And then government suddenly wakes up and says, "Huh?  There's something going on?  I better pass a law!" 

I'll leave it at that.  I can feel my blood pressure rising just thinking about passing laws....


Monday, August 1, 2011

Commercial Announcement: Join David King for a Growing Food Class This Saturday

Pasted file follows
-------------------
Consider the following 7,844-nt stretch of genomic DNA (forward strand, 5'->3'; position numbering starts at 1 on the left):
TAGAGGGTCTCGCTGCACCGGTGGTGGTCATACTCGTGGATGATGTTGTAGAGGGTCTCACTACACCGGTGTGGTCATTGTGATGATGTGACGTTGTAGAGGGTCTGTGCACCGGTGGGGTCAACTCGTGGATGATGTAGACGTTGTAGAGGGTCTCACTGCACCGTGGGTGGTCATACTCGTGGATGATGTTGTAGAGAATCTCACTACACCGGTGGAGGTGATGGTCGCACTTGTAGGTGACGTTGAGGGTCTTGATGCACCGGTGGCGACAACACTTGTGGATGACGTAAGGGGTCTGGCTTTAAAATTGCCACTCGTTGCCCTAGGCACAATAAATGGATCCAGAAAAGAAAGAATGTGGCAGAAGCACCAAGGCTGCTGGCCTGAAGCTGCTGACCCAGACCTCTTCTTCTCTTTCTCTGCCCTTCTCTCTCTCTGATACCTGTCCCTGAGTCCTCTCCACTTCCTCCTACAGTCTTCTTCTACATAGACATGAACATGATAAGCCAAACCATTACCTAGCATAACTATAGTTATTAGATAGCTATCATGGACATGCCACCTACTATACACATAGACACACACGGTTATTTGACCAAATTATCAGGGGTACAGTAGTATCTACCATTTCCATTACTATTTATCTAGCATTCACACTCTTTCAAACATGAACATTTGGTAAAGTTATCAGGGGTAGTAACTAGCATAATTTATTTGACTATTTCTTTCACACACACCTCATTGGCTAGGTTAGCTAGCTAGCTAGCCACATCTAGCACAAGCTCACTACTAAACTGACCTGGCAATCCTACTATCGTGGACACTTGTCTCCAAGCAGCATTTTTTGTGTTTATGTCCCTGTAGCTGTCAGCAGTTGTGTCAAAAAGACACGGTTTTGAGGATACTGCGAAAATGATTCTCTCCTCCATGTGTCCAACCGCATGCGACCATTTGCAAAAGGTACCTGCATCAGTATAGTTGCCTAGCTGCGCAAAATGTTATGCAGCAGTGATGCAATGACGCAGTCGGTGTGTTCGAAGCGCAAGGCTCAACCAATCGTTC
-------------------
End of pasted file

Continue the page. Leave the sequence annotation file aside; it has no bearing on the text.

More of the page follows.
This Saturday, 06 August 2011, The Learning Garden presents: Growing Food In Southern California with David King. This 9 to 12 workshop centers on what to do in the coming months as Southern California heads into our 'other Spring' and one of our best, and least understood, growing seasons! You'll learn what to plant and how to plant it, what varieties go best here and why and all about getting the best garlic you will ever have! Dress to get into the garden and get dirty, The Learning Garden can be cool even in August, so dress in layers. Coffee and garden-made mint tea will be served please bring your own cup! Email greenteach@gmail.com or call 310.722.3656 for more information. No need to RSVP – class goes on no matter what!  $25 at the gate...